Similarly this interview with Adam Minter, author of Junkyard Planet is a fantastic read, looking at the myths surrounding recycling, specifically exports from rich countries to poor, and the strong feelings people have about what happens to their recycling as opposed to the origins of the stuff they’re discarding. Fascinating stuff.
I resolve to post more notes.
More on these later but I've had confirmation of a couple of fun looking jobs that will go under "Art Practitioner" on my accounts spreadsheet.
Sunset Social Club is part of a long-term community arts project from Place Prospectors in the Birmingham district of Druids Heath (yes, there's a district of Birmingham called Druids Heath because Birmingham was built on top of ALL SORTS of weird) where I'll be running workshops on photographing sunsets from the top of tower blocks.
The Hockley Flyover Project is a participatory photography project for people who live around this piece of infrastructure to document their stories. I'll be running a series of photography workshops on telling stories and building narrative with images.
I also wrote a brief for some significant camera obscura work in the spring and while I'm preeeeety sure it'll happen I don't want to jinx it, so fingers crossed for now.
My awesome wife is running the inaugural Walkspace walk on Sunday 23rd Feb. Dark Moon Walking is a night walk under a new moon, exploring the dark corners of Stirchley and Bournville. "To blend into the darkness and embrace the power of our invisibility. To explore our inner fears as well as a sense of awe and wonder. By walking together, we aim to reclaim the everyday urban spaces that become off-limits after dark. Book here.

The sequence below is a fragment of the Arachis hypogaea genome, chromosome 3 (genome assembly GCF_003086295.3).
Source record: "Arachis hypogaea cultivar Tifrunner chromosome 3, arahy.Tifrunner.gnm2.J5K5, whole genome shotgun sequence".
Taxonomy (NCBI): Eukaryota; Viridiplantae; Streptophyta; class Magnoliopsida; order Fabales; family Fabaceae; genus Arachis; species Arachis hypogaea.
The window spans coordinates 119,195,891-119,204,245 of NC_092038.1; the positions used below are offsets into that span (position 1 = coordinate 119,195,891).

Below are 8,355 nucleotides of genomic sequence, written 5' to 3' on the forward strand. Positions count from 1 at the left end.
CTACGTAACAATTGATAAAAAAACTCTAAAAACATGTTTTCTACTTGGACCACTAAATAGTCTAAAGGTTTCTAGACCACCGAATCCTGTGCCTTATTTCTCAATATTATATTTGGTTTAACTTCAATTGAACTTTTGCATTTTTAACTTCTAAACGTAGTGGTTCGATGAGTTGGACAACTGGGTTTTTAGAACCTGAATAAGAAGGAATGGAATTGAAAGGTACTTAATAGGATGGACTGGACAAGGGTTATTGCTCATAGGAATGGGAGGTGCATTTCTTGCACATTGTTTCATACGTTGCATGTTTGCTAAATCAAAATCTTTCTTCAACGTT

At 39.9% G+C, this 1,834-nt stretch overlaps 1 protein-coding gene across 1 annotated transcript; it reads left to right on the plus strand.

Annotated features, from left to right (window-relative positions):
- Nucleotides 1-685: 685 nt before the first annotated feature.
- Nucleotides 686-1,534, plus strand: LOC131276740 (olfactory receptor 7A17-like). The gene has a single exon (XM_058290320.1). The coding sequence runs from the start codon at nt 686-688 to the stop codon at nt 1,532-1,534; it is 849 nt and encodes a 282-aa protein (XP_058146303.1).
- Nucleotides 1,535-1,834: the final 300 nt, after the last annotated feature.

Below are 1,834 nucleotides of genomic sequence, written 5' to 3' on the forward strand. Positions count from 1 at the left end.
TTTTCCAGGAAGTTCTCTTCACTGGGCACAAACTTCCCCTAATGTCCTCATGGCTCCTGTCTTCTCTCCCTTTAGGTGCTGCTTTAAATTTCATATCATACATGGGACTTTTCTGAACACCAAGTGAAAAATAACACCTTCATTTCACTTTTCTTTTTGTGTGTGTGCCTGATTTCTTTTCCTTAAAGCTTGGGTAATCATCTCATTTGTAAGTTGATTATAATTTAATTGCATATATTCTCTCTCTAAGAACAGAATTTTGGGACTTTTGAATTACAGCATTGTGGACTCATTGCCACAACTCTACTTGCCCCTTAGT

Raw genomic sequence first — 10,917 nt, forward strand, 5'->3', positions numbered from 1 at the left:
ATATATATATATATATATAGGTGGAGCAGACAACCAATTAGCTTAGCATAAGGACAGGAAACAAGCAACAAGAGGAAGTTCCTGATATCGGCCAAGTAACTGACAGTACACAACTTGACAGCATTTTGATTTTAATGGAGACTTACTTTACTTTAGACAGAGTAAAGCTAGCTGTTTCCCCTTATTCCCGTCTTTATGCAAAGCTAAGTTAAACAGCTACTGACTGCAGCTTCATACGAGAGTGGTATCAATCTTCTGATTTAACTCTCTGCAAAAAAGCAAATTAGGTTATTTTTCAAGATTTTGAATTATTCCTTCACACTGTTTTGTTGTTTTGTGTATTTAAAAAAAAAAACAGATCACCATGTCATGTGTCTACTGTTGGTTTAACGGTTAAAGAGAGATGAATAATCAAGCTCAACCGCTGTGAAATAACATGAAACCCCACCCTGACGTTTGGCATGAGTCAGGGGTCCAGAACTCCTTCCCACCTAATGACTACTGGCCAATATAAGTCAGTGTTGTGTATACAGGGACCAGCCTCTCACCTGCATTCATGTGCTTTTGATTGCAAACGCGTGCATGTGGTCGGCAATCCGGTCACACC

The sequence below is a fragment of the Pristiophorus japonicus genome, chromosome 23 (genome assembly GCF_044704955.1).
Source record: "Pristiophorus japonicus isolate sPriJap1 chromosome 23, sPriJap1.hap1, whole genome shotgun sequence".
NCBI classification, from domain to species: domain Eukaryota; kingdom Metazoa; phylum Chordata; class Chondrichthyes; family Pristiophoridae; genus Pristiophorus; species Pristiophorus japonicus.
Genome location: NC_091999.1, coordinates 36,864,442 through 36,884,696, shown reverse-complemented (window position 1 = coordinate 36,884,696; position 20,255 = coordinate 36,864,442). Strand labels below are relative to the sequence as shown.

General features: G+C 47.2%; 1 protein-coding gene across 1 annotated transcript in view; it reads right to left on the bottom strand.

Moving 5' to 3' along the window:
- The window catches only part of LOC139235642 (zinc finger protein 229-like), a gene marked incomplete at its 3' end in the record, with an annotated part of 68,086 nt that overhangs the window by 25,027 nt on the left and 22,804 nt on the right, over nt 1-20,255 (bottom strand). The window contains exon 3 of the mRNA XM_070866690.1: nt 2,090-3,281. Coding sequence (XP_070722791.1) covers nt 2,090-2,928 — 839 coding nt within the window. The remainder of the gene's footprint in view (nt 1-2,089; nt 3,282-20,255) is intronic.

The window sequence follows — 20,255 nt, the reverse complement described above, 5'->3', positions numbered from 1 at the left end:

Bunminster continues to be old. He turned eight (as in we think he was 1 when we got him seven years ago this month) which is officially old for a bunny and we're now describing him as "doddery". But while he's already blown through the first quarter's vet budget with fleas and an ear infection, he's doing OK and is in good spirits.
Clem, who was allegedly five when we got her three years ago, appears to be immortal. There's nothing wrong with her at all.
Thanks for reading. That was a bit of a burst damn after a few days of thickheaded sludge-brain. Hope it was of use.